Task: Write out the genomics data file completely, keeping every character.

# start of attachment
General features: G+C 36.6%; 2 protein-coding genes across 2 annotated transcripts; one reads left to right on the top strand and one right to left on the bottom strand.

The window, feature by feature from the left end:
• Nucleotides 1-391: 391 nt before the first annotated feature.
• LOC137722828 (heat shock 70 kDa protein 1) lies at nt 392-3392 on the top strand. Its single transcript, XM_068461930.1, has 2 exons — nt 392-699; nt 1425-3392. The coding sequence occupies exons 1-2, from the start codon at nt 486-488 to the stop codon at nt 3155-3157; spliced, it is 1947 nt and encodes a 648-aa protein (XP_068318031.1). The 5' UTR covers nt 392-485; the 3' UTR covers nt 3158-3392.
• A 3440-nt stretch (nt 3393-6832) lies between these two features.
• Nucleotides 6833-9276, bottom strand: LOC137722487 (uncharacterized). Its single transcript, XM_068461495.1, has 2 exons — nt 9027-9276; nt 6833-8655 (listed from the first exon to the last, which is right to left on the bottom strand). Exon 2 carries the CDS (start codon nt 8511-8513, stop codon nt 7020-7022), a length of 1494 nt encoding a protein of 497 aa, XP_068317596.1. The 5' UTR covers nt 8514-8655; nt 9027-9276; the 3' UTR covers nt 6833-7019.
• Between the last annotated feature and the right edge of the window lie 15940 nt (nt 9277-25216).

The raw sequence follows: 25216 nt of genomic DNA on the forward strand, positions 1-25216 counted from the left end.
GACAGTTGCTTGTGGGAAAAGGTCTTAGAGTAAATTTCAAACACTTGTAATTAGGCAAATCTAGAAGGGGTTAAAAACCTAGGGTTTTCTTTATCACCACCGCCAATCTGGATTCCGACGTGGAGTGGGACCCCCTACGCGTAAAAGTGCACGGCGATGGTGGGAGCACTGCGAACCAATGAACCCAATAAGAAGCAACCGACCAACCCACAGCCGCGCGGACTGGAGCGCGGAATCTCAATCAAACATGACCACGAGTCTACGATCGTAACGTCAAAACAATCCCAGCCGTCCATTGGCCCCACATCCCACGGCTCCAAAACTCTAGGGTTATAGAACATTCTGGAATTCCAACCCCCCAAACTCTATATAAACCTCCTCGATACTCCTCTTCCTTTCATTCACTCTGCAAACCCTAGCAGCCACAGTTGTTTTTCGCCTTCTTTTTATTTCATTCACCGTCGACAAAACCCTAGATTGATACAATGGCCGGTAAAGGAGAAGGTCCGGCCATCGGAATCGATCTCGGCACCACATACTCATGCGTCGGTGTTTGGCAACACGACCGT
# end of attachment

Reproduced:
General features: G+C 36.6%; 2 protein-coding genes across 2 annotated transcripts; one reads left to right on the top strand and one right to left on the bottom strand.

The window, feature by feature from the left end:
• Nucleotides 1-391: 391 nt before the first annotated feature.
• LOC137722828 (heat shock 70 kDa protein 1) lies at nt 392-3392 on the top strand. Its single transcript, XM_068461930.1, has 2 exons — nt 392-699; nt 1425-3392. The coding sequence occupies exons 1-2, from the start codon at nt 486-488 to the stop codon at nt 3155-3157; spliced, it is 1947 nt and encodes a 648-aa protein (XP_068318031.1). The 5' UTR covers nt 392-485; the 3' UTR covers nt 3158-3392.
• A 3440-nt stretch (nt 3393-6832) lies between these two features.
• Nucleotides 6833-9276, bottom strand: LOC137722487 (uncharacterized). Its single transcript, XM_068461495.1, has 2 exons — nt 9027-9276; nt 6833-8655 (listed from the first exon to the last, which is right to left on the bottom strand). Exon 2 carries the CDS (start codon nt 8511-8513, stop codon nt 7020-7022), a length of 1494 nt encoding a protein of 497 aa, XP_068317596.1. The 5' UTR covers nt 8514-8655; nt 9027-9276; the 3' UTR covers nt 6833-7019.
• Between the last annotated feature and the right edge of the window lie 15940 nt (nt 9277-25216).

The raw sequence follows: 25216 nt of genomic DNA on the forward strand, positions 1-25216 counted from the left end.
GACAGTTGCTTGTGGGAAAAGGTCTTAGAGTAAATTTCAAACACTTGTAATTAGGCAAATCTAGAAGGGGTTAAAAACCTAGGGTTTTCTTTATCACCACCGCCAATCTGGATTCCGACGTGGAGTGGGACCCCCTACGCGTAAAAGTGCACGGCGATGGTGGGAGCACTGCGAACCAATGAACCCAATAAGAAGCAACCGACCAACCCACAGCCGCGCGGACTGGAGCGCGGAATCTCAATCAAACATGACCACGAGTCTACGATCGTAACGTCAAAACAATCCCAGCCGTCCATTGGCCCCACATCCCACGGCTCCAAAACTCTAGGGTTATAGAACATTCTGGAATTCCAACCCCCCAAACTCTATATAAACCTCCTCGATACTCCTCTTCCTTTCATTCACTCTGCAAACCCTAGCAGCCACAGTTGTTTTTCGCCTTCTTTTTATTTCATTCACCGTCGACAAAACCCTAGATTGATACAATGGCCGGTAAAGGAGAAGGTCCGGCCATCGGAATCGATCTCGGCACCACATACTCATGCGTCGGTGTTTGGCAACACGACCGT